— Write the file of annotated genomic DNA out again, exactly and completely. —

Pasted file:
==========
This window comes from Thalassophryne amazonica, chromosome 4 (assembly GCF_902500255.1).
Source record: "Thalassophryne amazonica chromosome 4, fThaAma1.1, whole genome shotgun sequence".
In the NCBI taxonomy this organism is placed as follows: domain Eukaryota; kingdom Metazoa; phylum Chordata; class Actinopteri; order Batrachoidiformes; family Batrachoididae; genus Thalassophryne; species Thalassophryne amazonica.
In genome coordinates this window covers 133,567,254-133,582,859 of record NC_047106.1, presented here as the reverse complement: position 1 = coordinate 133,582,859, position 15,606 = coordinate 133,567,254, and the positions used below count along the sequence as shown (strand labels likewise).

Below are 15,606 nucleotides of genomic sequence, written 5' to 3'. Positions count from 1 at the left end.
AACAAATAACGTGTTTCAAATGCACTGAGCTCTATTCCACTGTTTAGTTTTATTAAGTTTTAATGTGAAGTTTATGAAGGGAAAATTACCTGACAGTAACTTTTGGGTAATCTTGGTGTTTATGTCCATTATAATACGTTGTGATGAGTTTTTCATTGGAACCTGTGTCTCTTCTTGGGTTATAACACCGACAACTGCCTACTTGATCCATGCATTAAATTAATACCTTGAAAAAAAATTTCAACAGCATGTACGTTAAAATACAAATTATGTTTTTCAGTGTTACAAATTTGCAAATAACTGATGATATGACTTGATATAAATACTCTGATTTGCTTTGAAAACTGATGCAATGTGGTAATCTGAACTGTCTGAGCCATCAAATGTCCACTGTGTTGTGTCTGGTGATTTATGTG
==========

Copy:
This window comes from Thalassophryne amazonica, chromosome 4 (assembly GCF_902500255.1).
Source record: "Thalassophryne amazonica chromosome 4, fThaAma1.1, whole genome shotgun sequence".
In the NCBI taxonomy this organism is placed as follows: domain Eukaryota; kingdom Metazoa; phylum Chordata; class Actinopteri; order Batrachoidiformes; family Batrachoididae; genus Thalassophryne; species Thalassophryne amazonica.
In genome coordinates this window covers 133,567,254-133,582,859 of record NC_047106.1, presented here as the reverse complement: position 1 = coordinate 133,582,859, position 15,606 = coordinate 133,567,254, and the positions used below count along the sequence as shown (strand labels likewise).

Below are 15,606 nucleotides of genomic sequence, written 5' to 3'. Positions count from 1 at the left end.
AACAAATAACGTGTTTCAAATGCACTGAGCTCTATTCCACTGTTTAGTTTTATTAAGTTTTAATGTGAAGTTTATGAAGGGAAAATTACCTGACAGTAACTTTTGGGTAATCTTGGTGTTTATGTCCATTATAATACGTTGTGATGAGTTTTTCATTGGAACCTGTGTCTCTTCTTGGGTTATAACACCGACAACTGCCTACTTGATCCATGCATTAAATTAATACCTTGAAAAAAAATTTCAACAGCATGTACGTTAAAATACAAATTATGTTTTTCAGTGTTACAAATTTGCAAATAACTGATGATATGACTTGATATAAATACTCTGATTTGCTTTGAAAACTGATGCAATGTGGTAATCTGAACTGTCTGAGCCATCAAATGTCCACTGTGTTGTGTCTGGTGATTTATGTG